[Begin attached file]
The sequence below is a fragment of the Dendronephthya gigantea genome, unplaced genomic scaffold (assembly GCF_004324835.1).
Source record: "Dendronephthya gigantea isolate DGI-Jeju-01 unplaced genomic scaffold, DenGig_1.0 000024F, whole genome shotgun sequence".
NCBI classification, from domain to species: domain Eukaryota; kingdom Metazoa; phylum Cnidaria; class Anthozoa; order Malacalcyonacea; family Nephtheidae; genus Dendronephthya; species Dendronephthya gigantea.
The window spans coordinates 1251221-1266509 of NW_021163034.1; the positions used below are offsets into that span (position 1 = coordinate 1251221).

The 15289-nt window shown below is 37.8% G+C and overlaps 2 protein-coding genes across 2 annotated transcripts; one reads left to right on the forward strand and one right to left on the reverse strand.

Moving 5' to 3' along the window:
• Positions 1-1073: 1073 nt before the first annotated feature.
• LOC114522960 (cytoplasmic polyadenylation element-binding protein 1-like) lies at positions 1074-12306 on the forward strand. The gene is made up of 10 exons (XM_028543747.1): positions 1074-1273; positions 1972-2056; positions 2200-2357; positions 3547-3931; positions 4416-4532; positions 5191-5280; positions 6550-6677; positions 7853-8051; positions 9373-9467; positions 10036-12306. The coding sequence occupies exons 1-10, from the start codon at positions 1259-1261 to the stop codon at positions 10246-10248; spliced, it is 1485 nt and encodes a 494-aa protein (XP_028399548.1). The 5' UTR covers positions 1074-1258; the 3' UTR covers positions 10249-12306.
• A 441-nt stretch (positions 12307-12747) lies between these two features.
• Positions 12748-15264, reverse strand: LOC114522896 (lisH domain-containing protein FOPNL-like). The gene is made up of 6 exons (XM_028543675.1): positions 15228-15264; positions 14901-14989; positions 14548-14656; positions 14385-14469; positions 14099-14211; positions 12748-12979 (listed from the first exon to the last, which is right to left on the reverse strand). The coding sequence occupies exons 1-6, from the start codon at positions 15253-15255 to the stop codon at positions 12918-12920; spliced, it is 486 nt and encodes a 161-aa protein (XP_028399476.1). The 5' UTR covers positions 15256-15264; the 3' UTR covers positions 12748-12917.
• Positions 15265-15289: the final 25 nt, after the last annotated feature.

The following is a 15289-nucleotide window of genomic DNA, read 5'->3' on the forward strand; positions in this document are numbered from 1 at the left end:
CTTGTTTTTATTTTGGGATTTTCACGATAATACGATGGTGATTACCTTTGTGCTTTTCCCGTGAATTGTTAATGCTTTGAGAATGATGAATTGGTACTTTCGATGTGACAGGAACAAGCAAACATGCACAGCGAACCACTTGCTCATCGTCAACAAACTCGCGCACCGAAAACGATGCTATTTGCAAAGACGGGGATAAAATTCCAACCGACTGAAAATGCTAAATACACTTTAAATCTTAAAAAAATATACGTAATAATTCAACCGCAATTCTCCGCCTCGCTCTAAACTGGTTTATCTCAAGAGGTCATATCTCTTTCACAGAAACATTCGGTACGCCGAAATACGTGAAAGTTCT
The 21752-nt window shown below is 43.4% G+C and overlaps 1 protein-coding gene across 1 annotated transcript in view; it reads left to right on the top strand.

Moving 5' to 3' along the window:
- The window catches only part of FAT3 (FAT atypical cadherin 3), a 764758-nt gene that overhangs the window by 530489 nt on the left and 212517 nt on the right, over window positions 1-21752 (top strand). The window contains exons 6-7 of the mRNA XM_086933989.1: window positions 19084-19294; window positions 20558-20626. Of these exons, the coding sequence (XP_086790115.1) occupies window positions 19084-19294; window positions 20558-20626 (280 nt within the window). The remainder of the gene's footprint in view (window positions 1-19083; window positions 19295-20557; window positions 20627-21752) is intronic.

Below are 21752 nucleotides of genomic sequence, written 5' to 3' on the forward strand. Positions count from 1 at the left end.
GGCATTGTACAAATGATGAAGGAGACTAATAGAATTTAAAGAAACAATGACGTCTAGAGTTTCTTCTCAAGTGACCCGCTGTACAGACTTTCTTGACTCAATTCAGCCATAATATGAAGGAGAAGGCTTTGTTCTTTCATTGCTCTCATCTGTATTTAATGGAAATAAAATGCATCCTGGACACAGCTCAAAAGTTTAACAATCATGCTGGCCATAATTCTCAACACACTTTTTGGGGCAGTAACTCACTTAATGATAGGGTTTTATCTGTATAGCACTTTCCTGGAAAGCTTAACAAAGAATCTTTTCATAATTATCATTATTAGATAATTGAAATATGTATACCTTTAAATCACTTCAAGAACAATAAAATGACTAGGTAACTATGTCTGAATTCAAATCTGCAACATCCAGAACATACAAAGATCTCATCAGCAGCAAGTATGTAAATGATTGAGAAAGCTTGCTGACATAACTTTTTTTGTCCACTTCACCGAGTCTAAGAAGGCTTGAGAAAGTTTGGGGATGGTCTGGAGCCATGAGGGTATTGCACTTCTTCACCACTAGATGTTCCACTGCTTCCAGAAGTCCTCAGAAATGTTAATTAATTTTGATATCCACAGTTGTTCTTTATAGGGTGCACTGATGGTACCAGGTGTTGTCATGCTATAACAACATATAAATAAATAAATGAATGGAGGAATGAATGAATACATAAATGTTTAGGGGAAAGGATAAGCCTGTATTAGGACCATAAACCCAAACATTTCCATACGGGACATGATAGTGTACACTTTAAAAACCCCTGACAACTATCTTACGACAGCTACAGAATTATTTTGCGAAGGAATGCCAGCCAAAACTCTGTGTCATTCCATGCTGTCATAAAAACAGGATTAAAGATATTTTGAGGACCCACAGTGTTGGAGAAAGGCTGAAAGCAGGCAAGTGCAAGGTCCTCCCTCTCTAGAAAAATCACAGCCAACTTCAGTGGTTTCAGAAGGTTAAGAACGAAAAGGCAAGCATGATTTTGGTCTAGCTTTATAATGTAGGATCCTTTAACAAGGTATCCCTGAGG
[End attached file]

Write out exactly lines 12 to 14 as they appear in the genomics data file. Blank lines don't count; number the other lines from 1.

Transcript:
The following is a 15289-nucleotide window of genomic DNA, read 5'->3' on the forward strand; positions in this document are numbered from 1 at the left end:
CTTGTTTTTATTTTGGGATTTTCACGATAATACGATGGTGATTACCTTTGTGCTTTTCCCGTGAATTGTTAATGCTTTGAGAATGATGAATTGGTACTTTCGATGTGACAGGAACAAGCAAACATGCACAGCGAACCACTTGCTCATCGTCAACAAACTCGCGCACCGAAAACGATGCTATTTGCAAAGACGGGGATAAAATTCCAACCGACTGAAAATGCTAAATACACTTTAAATCTTAAAAAAATATACGTAATAATTCAACCGCAATTCTCCGCCTCGCTCTAAACTGGTTTATCTCAAGAGGTCATATCTCTTTCACAGAAACATTCGGTACGCCGAAATACGTGAAAGTTCT
The 21752-nt window shown below is 43.4% G+C and overlaps 1 protein-coding gene across 1 annotated transcript in view; it reads left to right on the top strand.